The parking situation for scooters and motorcycles in Toronto has been a happy one. Several years ago a scooter rider named Michelle Calvert started a campaign to fight city hall over parking and won. Riders had been buying the Pay & Display tickets only to have them stolen or blown away by the wind. Luckily, at the time. city council agreed that riders were getting tickets unfairly and swiftly amended the parking laws.
But now, under Mayor Rob Ford, free parking on Pay & Display streets is threatened. In the late fall, city budget chief, Mike Del Grande, described the current situaion as another freebie that is costing the city money. In local newspapers he was quoted as saying, "they burn gas just like everybody else." (Really? I burn gas.) "You take a parking spot, you pay what you pay for cars." According to The National Post the mayor agrees with his budget chief. But that's not surprising from a mayor who loves the car.
The fact that other Canadian cities are having to face similar parking questions just shows that scooters and motorcycles are gaining ground as a clement weather commuter choice. In Ottawa, city hall offers half-price parking for motorcycles and scooters and at the busy By-Ward market there's a seasonal half-price lot. The city is trying to get around the problem of Pay&Display tickets with PayByPhone service which registered riders can use to avoid displaying the ticket. And in Vancouver, the city came up with a similar plan two years ago but only for about 230 designated spots. Before that riders had parked free in unofficial spots and the advocacy group, MC Parking wants a return to free parking. City staffers suggested giving motorcyclists an 80 percent reduction fee compared to cars but their attempts to change the parking laws were shut down last week when city councillors passed an amendment to keep the status quo and get tougher with bikers who don't pay. The battle is not over though. MC Parking leader Ian Tootill say motocyclists may jam city streets to protest the "idealogue council" who are "not interested in anything that has a tailpipe"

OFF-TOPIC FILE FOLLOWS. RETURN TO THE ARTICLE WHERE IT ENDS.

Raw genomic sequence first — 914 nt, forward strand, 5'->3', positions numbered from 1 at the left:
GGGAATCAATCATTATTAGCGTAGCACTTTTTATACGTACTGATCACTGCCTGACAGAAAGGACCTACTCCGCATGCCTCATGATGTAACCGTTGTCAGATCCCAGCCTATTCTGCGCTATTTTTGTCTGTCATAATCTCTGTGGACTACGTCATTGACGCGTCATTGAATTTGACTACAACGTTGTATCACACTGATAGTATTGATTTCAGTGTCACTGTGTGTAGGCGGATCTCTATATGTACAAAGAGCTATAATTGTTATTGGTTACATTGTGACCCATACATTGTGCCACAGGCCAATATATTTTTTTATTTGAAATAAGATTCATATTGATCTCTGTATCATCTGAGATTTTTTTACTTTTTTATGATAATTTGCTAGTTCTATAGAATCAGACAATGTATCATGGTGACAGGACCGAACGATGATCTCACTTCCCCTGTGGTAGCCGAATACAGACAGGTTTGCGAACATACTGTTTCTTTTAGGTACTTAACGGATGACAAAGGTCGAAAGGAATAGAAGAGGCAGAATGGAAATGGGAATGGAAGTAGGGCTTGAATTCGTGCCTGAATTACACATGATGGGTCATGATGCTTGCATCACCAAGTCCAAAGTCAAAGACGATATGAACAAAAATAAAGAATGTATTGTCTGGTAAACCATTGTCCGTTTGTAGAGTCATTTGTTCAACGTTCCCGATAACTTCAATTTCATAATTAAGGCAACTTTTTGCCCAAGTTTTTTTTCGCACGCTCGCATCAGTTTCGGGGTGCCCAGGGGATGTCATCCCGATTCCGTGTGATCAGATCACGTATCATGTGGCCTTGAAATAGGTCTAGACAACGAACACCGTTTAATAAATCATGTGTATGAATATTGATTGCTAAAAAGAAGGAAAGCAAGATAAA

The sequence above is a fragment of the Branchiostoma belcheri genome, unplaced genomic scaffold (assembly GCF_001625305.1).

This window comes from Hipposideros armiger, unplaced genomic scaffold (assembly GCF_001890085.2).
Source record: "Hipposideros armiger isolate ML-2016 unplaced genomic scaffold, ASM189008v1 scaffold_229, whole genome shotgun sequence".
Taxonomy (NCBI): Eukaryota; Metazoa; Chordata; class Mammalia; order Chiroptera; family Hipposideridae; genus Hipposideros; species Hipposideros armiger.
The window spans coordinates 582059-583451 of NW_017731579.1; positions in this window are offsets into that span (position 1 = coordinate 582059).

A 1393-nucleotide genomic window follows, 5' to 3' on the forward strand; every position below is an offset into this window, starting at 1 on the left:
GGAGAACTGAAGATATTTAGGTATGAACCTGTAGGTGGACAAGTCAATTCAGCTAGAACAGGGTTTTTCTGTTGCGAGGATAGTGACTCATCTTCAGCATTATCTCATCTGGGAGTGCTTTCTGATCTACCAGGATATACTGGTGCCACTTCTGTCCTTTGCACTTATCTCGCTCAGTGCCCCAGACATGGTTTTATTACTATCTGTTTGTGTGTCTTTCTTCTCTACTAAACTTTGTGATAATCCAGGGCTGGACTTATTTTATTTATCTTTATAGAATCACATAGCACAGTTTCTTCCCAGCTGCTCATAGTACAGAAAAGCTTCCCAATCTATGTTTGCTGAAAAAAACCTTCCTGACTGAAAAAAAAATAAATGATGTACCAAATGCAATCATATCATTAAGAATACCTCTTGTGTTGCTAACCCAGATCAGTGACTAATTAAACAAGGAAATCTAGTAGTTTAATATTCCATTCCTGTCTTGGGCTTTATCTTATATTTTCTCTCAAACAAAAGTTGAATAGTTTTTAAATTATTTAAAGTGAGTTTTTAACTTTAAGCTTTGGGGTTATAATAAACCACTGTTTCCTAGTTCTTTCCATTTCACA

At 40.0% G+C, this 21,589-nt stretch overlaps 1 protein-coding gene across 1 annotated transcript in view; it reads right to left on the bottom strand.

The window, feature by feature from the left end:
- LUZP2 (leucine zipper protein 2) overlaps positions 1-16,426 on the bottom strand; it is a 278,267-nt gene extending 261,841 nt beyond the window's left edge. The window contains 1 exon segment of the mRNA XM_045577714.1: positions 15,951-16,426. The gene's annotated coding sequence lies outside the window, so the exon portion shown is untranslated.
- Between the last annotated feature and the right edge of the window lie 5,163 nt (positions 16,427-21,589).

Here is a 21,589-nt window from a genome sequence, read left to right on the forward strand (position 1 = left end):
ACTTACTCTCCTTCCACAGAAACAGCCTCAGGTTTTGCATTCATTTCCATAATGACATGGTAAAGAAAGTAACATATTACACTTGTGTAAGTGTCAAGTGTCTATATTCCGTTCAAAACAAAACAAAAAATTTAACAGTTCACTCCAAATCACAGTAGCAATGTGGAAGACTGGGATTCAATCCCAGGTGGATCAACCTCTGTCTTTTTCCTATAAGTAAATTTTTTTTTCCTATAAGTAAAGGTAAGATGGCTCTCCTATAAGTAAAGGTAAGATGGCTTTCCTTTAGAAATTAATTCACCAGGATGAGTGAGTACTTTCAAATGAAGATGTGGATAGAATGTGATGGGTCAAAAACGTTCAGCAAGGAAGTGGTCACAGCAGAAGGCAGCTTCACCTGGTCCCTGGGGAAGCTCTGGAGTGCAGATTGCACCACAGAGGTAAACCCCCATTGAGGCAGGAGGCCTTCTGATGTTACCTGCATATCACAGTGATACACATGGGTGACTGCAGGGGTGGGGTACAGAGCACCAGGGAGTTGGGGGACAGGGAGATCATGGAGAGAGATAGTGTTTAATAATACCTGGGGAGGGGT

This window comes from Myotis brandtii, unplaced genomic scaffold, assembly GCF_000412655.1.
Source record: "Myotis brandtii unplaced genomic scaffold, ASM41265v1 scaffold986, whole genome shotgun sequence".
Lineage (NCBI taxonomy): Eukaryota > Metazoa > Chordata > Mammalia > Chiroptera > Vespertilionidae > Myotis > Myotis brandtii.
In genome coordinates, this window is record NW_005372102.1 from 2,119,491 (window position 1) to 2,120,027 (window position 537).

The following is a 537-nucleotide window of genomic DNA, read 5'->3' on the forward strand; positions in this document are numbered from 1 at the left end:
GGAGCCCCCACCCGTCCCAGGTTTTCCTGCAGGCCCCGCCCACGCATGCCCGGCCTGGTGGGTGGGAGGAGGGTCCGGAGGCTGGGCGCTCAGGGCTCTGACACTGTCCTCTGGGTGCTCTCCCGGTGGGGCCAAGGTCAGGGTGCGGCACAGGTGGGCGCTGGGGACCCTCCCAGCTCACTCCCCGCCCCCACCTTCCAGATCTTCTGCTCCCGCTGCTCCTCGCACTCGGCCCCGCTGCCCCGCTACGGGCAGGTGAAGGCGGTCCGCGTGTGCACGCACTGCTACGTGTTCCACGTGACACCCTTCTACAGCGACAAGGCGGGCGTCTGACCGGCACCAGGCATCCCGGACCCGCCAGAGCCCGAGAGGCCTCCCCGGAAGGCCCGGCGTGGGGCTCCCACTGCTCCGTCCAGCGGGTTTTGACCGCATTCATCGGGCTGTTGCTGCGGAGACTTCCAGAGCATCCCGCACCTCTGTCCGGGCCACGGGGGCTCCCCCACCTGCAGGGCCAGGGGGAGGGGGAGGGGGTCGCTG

Last week's story from The Province.
Website for Vancouver advocacy group, MC Parking:
Canadian cities may be entering a new shift, the kind of shift that city councils had to face to accommodate cyclists. Parking experts could do worse than look at how parking is handled in Vietnam where the vast majority of vehicles clogging city streets are scooters and small motorcyles. They'd see some brilliant ideas such as using corner lots for parking lots in the day and restaurants at night or government agencies and big companies turning land around their building into huge lots. In front of cafes and restaurants there is always an employee who lines up the scooters to maximize the use of space. For the most part, parking is not free though. There are "lots" at beaches and spots along streets and lanes where attendants charge a small fee to park and watch the bike. And parking is still a problem in cities where two-wheeled motorists traffic has exploded. While sidewalk parking remains an option, it can cause huge problems for pedestrians who have often to walk out on the street because there's no room left on the sidewalk for them.
A smart solution in Ho Chi Ming City... corners that's are parking lots by day, restaurants by night.
A street in old Hanoi. Scooter parking makes it treacherous for pedestrians.
Scooter line the sidewalks in Hanoi.
Scooters in a Hanoi alley. Wherever there are scooters parked you'll see minders who make a little money with the spaces in front of their businesses.
Workers in Vietnam can often park on concrete lots in front of their buildings.
All pictures: Copyright by Debi Goodwin